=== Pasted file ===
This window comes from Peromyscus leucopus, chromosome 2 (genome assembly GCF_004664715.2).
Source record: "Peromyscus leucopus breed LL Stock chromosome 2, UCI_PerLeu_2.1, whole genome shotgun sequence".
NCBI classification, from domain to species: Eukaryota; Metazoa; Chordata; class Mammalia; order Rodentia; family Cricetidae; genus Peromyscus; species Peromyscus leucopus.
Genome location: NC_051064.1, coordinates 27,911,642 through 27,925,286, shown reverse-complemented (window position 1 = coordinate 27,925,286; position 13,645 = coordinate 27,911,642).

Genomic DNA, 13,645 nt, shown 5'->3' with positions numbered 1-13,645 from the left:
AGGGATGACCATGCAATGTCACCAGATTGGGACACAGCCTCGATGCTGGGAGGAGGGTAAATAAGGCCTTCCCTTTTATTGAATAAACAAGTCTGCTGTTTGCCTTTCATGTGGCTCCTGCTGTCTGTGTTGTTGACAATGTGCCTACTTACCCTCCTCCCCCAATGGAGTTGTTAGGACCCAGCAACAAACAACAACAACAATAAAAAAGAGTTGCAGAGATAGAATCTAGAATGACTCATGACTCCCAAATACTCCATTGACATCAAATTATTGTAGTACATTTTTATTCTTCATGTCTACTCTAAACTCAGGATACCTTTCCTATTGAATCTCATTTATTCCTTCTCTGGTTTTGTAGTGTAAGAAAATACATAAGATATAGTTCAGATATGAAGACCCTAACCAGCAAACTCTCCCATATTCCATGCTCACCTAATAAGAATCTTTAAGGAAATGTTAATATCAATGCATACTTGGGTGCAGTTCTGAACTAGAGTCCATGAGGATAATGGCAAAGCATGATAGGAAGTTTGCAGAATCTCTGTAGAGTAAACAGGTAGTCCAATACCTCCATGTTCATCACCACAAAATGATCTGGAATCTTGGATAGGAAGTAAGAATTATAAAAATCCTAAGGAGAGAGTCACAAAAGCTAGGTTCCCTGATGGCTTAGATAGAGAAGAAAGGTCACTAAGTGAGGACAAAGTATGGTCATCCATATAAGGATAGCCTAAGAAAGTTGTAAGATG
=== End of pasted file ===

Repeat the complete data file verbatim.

This window comes from Peromyscus leucopus, chromosome 2 (genome assembly GCF_004664715.2).
Source record: "Peromyscus leucopus breed LL Stock chromosome 2, UCI_PerLeu_2.1, whole genome shotgun sequence".
NCBI classification, from domain to species: Eukaryota; Metazoa; Chordata; class Mammalia; order Rodentia; family Cricetidae; genus Peromyscus; species Peromyscus leucopus.
Genome location: NC_051064.1, coordinates 27,911,642 through 27,925,286, shown reverse-complemented (window position 1 = coordinate 27,925,286; position 13,645 = coordinate 27,911,642).

Genomic DNA, 13,645 nt, shown 5'->3' with positions numbered 1-13,645 from the left:
AGGGATGACCATGCAATGTCACCAGATTGGGACACAGCCTCGATGCTGGGAGGAGGGTAAATAAGGCCTTCCCTTTTATTGAATAAACAAGTCTGCTGTTTGCCTTTCATGTGGCTCCTGCTGTCTGTGTTGTTGACAATGTGCCTACTTACCCTCCTCCCCCAATGGAGTTGTTAGGACCCAGCAACAAACAACAACAACAATAAAAAAGAGTTGCAGAGATAGAATCTAGAATGACTCATGACTCCCAAATACTCCATTGACATCAAATTATTGTAGTACATTTTTATTCTTCATGTCTACTCTAAACTCAGGATACCTTTCCTATTGAATCTCATTTATTCCTTCTCTGGTTTTGTAGTGTAAGAAAATACATAAGATATAGTTCAGATATGAAGACCCTAACCAGCAAACTCTCCCATATTCCATGCTCACCTAATAAGAATCTTTAAGGAAATGTTAATATCAATGCATACTTGGGTGCAGTTCTGAACTAGAGTCCATGAGGATAATGGCAAAGCATGATAGGAAGTTTGCAGAATCTCTGTAGAGTAAACAGGTAGTCCAATACCTCCATGTTCATCACCACAAAATGATCTGGAATCTTGGATAGGAAGTAAGAATTATAAAAATCCTAAGGAGAGAGTCACAAAAGCTAGGTTCCCTGATGGCTTAGATAGAGAAGAAAGGTCACTAAGTGAGGACAAAGTATGGTCATCCATATAAGGATAGCCTAAGAAAGTTGTAAGATG